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Encyclopedia - Mil Mi-26

Work on a heavy lift helicopter started in the 1970's designed by Marat Tishchenko, protégé of Mikhail Mil. The project Izdeliye 90 was later designated Mi-26. The Mi-26 first took flight in December 1977 where after it took 3 years to set up manufacturing facilities at the Rosvertol factory in the southern Russian city of Rostov-on-Don.

With a range of 800km and a sling load capacity of 20 000kg the Mi-26 dubbed HALO is often used for abnormal load transportation.

The Mi-26 has a crew of 5 and a closed circuit TV system to assist pilots with situational awareness.

Mi-26M is the latest and most powerful variant. All M-version Halos are equipped with two ZMKB Progress D-127 turboshaft engines. These engines each produce approximately 14 000 shaft horsepower. This additional power increases the maximum payload to 24 970 kg. The additional power provided by these engines also allows maximum payload-carrying ability at high altitude and in warm weather, conditions that are generally detrimental to any helicopter's performance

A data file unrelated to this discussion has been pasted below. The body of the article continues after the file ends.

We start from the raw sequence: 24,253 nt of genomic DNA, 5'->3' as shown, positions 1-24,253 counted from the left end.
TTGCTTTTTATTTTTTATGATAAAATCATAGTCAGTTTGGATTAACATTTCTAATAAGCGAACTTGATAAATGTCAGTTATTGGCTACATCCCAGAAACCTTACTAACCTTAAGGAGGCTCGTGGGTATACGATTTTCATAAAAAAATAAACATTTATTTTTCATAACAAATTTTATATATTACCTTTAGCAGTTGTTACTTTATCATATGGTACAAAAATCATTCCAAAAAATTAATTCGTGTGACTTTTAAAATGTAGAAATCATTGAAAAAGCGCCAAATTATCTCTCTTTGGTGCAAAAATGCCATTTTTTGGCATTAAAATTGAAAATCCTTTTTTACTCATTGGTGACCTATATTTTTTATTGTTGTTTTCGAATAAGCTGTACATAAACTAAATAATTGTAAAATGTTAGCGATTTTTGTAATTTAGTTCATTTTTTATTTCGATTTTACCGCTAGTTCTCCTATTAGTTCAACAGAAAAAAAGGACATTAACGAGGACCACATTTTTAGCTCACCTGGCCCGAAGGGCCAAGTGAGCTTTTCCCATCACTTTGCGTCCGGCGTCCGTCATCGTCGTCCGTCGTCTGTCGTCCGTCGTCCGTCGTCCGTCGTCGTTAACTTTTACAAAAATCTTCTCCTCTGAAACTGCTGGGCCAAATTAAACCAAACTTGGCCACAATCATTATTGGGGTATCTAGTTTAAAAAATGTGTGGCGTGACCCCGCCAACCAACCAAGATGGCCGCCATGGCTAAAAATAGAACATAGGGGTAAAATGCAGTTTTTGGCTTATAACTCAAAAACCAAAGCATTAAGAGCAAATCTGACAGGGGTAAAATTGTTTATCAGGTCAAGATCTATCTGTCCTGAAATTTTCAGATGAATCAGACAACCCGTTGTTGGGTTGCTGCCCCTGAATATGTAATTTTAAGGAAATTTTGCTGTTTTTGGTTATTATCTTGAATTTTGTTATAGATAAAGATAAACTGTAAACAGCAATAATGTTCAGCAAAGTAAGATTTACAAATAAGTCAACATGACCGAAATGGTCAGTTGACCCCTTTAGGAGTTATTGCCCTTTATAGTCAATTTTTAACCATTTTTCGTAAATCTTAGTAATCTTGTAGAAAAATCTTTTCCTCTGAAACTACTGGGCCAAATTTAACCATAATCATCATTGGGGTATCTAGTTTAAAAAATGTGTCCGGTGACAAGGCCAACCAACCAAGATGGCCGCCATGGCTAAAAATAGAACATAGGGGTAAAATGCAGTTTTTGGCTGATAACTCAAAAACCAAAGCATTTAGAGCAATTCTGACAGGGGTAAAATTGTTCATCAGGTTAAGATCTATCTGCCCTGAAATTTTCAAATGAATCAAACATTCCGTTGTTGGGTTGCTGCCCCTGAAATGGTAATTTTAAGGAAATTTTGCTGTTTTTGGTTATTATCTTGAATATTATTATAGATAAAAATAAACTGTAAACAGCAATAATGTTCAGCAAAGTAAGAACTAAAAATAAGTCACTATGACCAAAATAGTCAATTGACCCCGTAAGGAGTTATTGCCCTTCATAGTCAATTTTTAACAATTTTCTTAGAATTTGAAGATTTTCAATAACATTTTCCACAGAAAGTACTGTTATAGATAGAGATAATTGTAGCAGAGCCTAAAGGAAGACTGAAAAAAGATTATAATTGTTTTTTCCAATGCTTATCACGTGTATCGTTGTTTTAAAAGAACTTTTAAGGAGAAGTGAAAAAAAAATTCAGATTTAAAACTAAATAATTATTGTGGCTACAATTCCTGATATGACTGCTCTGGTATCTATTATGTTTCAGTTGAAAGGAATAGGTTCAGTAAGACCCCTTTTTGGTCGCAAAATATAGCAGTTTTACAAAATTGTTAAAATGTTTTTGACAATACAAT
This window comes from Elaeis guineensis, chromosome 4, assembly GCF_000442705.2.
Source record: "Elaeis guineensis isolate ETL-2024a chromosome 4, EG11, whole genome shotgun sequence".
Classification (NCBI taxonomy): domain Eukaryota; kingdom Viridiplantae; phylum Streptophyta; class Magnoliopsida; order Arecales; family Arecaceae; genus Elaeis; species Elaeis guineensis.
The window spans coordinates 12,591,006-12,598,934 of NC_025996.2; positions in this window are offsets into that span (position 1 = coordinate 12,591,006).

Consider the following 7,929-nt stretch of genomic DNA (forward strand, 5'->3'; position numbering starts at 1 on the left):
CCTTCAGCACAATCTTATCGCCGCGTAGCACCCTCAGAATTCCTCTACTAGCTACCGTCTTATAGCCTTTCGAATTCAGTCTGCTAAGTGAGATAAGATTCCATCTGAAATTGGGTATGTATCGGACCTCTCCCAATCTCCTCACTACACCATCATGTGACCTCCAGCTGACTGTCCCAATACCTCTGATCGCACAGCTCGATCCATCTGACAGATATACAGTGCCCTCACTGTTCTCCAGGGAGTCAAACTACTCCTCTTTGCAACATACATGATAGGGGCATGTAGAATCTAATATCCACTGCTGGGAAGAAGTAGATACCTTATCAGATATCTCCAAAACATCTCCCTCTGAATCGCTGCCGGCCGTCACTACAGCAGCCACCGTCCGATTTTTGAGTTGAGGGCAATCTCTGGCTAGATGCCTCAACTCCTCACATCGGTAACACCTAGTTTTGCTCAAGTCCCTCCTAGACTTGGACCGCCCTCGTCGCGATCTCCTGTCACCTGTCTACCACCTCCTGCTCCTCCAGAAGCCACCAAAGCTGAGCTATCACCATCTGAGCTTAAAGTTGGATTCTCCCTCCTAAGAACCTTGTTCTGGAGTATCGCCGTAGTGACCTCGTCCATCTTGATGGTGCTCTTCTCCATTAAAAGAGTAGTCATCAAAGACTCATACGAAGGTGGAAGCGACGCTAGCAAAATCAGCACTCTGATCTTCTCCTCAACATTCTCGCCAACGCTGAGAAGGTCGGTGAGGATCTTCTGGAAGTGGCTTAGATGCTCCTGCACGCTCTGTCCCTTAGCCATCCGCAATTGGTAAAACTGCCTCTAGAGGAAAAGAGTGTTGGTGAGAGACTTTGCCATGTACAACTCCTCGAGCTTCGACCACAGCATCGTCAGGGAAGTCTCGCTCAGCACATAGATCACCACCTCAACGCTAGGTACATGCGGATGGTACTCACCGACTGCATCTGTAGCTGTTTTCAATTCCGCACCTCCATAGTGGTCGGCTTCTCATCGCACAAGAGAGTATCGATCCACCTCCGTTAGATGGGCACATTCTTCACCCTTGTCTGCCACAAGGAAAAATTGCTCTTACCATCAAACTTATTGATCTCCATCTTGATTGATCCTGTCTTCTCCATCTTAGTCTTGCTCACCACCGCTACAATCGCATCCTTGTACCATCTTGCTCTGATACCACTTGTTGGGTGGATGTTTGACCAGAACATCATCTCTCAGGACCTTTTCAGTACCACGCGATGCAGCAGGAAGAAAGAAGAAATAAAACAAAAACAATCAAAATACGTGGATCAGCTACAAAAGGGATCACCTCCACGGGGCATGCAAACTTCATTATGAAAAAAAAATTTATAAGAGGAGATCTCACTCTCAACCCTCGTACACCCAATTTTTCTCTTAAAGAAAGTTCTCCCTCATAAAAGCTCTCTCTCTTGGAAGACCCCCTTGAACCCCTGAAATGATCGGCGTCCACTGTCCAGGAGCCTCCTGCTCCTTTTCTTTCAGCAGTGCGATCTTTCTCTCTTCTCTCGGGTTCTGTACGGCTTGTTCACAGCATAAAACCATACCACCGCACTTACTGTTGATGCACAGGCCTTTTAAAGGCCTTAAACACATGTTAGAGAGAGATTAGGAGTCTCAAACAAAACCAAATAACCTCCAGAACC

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Mil Mi-26


Number Of Engines : Two
Powerplant type : ZMKB Progress D-136 turboshaft engines
Max Power Rating : 8,500kW (11,399shp)


Length, Rotors Turning : 40.03m (131ft 4in)
Height, Rotors Turning : 11.60m (38ft 1in)
Tailplane Span : 6.02m (19ft 9in)
Main Rotor Diameter : 32.00m (105ft)
Main Rotor Disc Area : 804m2 (8,657sq ft)
Tail Rotor Disc Area : 45m2 (490sq ft)


Empty Weight : 28,200kg (62,170lb)
Max Take-off Weight : 56,000kg (123,459lb)
Internal fuel load : 12,000 litres (3,170 US Gal)
Maximum Payload : 20,000kg (44,092lb)

Landing Gear

Type : Fixed tricycle type with a single wheel on each unit
Wheelbase : 8.95m (29ft 4in)
Wheel Track : 5.75m (18ft 10in)


Max Speed At Cruising Level : 159kt (294km/h; 183mph)
Cruising Speed : 137kt (254km/h; 158mph)
Service Ceiling : 4,600.00m (15,092ft)

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